Less than a month ago, the Rays were 11 games back of the second wild-card slot. In the other league, the Pirates were 10 games back of the second wild-card slot. Both of the teams were expected to sell, because competing down the stretch was unrealistic. Since then, the Rays have won nine times and lost nine times. The Pirates, however, have gone 15-4. The Rays are still very much out of the hunt, but the Pirates are within 3.5 games of the playoffs. That imbalance in the short-term outlooks has led us to a blockbuster. This is the time of year when a very small sample can dramatically change a team’s course. Because they caught fire at just the right time, the Pirates have decided to go for it.

Pirates get:

Rays get:

Both the Rays and Pirates already thought they could be close in the future. The Pirates’ last 19 games have made all the difference. They’ve opened up a shot in 2018, which was enough to tip all the necessary scales.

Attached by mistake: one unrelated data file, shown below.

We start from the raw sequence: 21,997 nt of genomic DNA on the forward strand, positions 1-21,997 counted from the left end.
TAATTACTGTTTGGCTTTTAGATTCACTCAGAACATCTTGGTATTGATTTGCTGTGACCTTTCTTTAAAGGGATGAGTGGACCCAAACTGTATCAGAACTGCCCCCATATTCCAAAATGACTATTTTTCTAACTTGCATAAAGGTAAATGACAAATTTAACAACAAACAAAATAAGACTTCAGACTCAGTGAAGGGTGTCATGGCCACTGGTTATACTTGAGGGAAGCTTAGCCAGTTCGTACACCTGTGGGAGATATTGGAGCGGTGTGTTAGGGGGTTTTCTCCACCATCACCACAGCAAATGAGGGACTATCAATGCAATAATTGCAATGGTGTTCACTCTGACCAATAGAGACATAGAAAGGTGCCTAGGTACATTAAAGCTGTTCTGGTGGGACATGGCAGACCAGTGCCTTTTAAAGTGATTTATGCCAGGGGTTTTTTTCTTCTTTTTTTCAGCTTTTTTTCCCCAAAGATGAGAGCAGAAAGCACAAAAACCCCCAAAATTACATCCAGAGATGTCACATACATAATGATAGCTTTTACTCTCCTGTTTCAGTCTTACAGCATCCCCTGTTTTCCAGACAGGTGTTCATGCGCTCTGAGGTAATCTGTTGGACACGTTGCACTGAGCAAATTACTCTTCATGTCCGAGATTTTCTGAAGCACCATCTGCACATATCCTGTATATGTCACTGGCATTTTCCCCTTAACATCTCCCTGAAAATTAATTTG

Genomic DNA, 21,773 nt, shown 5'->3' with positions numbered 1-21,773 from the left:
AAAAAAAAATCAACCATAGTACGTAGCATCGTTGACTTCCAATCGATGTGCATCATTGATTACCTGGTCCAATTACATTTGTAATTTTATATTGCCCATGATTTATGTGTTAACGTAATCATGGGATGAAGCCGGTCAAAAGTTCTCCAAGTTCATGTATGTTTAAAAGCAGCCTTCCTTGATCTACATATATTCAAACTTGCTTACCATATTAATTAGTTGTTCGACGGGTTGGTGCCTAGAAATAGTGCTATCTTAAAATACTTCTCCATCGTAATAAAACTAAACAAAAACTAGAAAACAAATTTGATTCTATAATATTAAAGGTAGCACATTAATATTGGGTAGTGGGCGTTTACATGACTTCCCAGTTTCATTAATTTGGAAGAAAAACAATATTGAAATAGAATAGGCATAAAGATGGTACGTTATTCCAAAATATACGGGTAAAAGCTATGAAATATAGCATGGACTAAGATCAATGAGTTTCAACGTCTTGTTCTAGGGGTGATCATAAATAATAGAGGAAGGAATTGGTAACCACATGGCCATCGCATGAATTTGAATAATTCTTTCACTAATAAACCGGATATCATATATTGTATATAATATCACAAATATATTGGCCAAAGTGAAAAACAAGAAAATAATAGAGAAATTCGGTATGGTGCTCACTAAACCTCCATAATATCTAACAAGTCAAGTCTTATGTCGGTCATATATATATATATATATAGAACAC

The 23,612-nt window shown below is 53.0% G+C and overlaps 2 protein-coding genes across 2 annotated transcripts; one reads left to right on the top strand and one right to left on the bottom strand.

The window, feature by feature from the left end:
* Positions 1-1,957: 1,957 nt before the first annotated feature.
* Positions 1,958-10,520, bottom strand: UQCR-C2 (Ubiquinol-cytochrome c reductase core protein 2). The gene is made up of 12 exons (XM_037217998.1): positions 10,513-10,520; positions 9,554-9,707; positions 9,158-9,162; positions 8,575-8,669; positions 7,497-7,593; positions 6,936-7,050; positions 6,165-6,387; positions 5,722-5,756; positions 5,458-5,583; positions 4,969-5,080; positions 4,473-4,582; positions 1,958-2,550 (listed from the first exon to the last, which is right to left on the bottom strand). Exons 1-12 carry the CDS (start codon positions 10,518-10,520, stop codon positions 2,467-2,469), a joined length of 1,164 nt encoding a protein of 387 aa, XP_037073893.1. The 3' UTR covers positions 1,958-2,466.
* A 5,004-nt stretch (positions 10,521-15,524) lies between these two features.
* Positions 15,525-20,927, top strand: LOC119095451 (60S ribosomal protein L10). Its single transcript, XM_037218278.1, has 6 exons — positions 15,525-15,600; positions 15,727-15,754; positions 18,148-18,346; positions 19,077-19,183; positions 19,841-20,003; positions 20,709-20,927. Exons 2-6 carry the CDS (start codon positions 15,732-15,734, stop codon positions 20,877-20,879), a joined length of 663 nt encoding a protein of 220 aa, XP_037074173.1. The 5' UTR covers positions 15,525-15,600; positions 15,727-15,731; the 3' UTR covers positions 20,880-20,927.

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Phillies Catch an Upgrade in Wilson Ramos

Weeks ago, Wilson Ramos appeared to be the ideal trade target for the catching-deficient Nationals given his previous experience with the team (2010-16) and their current Replacement-Level Killer-esque production, but a funny thing happened on the way to Washington, DC. A left hamstring strain forced Ramos to bow out from the All-Star Game, the Nationals continued their descent into disarray, and now the Rays have traded the nearly 31-year-old backstop to the Phillies in exchange for a player to be named later or cash considerations.

Ramos, who also missed the first 76 games of last season due to a torn ACL, has been doing catching drills and is likely to begin a rehab assignment soon. He’s enjoyed a strong season at the plate, hitting .297/.346/.488 with 14 homers in 315 PA, good for a career-best 130 wRC+. That’s a significant upgrade over what the Phillies have gotten from the 25-year-old Jorge Alfaro (.254/.305/.398, 85 wRC+) or 26-year-old Andrew Knapp (.223/.318/.372, 87 wRC+) on the offensive side, no small matter for a team whose 92 wRC+ ranks 10th in the NL.